Nick: Opakapaka steamed in tea leaf with jalapeño and crispy chicken-skin in a pork sauce. That’s right, you guys: jalapeño. It’s like Nick said: “Oh, you don’t think I bring flavor? Here’s a thin slice of a mildly hot pepper — How you like me now?” The judges like him now just fine. One of the local chefs thinks it’s a little too flavorful, but everyone else loves it. It is a bold dish for Nick, but Tom thinks it works.
Shirley: Maui honey-glazed pork with sweet-potato and turmeric puree. Shirley worries her dish is too sweet, and her fears are well founded; the rain has forced her to make a little puree go a long way, and she’d been counting on the turmeric to balance the pork’s sweetness. Indeed, although the judges like the dish, they all find it just a tiny bit too sweet.
At the judges table, Padma says, “We’re sending 50 percent of the chefs home tonight.” I crunched the numbers, and she’s absolutely correct.
It’s going to come down to little details, and when the TV gets switched on in the waiting patio, every little detail gets a lot of attention. The judges say some of Louis's opah was overcooked, but Gail thought the purple sweet-potato “looked great on his plate.” (I guess it’s nice when something looks good on a plate, and I’m no expert, but I think it should also taste good and be cooked well.) Nick’s dish was well executed, but some of the judges find the jalapeño “a little too assertive.” Nina layered her flavors well, but the spice in the sauce may have overpowered the opah. Shirley’s was perfectly cooked, everyone comments on the sweetness. I hate what is happening here.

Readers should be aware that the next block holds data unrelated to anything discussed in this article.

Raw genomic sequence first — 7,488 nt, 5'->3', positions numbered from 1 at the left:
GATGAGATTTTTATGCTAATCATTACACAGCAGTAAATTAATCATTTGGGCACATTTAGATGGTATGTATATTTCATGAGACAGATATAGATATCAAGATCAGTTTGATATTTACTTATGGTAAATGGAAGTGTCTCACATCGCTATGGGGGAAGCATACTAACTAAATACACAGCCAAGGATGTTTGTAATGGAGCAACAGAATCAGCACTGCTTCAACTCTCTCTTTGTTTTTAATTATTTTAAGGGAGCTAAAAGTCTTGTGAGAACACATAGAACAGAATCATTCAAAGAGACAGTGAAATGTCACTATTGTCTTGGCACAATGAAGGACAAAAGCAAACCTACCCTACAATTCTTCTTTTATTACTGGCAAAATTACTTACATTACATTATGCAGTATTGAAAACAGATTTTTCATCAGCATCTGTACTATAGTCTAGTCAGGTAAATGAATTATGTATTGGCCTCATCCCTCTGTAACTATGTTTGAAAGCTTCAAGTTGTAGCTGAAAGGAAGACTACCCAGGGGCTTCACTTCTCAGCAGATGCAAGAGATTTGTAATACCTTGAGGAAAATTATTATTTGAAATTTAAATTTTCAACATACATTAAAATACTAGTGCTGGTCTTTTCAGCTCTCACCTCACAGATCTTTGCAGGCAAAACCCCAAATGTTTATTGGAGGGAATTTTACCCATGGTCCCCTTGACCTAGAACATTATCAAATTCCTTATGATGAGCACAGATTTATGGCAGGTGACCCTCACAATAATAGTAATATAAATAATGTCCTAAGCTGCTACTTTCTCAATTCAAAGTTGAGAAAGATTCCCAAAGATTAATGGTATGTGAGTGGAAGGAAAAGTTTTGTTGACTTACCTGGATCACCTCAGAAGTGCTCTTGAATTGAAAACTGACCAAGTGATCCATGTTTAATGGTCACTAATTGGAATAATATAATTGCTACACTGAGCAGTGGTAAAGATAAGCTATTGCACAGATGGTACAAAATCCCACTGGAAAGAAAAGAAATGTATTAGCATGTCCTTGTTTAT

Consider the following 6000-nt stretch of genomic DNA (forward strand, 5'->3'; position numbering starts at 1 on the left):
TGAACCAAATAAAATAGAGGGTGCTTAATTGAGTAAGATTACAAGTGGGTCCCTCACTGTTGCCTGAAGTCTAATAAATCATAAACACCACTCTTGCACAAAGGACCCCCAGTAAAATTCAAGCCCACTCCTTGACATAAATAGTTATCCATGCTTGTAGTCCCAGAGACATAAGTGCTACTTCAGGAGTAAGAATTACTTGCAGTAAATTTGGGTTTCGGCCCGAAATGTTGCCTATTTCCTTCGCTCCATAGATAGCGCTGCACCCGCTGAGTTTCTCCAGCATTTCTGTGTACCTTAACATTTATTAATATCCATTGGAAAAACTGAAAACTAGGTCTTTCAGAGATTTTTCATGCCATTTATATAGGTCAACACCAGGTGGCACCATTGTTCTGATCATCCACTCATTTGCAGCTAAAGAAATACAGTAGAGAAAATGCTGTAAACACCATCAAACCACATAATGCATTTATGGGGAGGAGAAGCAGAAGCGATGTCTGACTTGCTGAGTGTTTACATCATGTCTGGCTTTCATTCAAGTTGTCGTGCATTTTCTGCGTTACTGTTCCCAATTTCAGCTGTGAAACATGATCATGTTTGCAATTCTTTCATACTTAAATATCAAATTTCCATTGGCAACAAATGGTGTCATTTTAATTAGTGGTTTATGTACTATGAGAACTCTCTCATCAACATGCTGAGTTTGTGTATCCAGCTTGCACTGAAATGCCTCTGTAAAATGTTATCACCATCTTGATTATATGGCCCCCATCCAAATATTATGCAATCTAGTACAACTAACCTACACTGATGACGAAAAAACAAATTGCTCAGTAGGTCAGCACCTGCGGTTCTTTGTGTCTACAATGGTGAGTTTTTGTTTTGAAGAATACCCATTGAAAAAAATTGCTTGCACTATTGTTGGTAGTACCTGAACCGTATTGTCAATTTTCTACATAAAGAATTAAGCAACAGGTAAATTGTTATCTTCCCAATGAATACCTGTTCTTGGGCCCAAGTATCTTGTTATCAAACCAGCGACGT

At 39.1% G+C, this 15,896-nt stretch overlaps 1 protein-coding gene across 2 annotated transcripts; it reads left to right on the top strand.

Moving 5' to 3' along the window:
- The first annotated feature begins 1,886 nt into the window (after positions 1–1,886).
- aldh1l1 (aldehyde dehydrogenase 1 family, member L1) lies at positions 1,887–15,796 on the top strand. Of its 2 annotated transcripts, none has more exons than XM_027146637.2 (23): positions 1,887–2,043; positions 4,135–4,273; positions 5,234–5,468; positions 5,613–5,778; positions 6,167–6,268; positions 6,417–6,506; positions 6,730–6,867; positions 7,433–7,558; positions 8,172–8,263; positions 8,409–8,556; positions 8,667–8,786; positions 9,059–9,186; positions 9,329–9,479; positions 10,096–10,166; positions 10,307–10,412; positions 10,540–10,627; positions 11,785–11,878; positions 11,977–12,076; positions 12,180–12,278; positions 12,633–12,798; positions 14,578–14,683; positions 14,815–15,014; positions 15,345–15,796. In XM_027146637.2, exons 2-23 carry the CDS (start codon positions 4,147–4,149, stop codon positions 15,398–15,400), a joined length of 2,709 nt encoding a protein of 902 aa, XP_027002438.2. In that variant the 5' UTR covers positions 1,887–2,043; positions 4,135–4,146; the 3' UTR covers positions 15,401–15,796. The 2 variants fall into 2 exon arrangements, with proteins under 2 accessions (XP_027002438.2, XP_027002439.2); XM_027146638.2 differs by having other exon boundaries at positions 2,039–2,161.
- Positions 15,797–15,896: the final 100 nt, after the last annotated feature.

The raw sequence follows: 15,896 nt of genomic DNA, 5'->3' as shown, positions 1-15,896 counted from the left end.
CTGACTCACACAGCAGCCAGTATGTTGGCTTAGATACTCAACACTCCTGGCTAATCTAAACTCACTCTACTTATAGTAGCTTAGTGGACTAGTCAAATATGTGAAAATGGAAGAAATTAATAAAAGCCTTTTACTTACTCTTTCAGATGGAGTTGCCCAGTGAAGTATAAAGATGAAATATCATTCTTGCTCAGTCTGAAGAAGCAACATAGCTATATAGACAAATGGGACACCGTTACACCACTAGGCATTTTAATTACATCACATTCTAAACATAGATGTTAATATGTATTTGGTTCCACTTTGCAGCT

And the winner is ... Nicholas! Again, every show needs a heel, and I know they’re trying hard to make Nick into one, but I see a hard-working chef who’s actually growing and learning and, okay, fine, sometimes having some camera-friendly tantrums. But I’m not mad at this outcome.
Unsurprisingly, Louis is sent to pack his knives, so it’s down to Shirley and Nina. I like them both, but I can’t help but think that Nina’s road to the finale has been too smooth. Shirley’s been an underdog, a fast learner, and a kind soul, but it’s not enough to keep her safe. She’s out. The finale is Nick and Nina.
Next week: the beginning of the middle of the end! Everyone comes back! Nick freaks out! Nina tells someone to eat a dick! And we crown our Top Chef! I’ll see you there.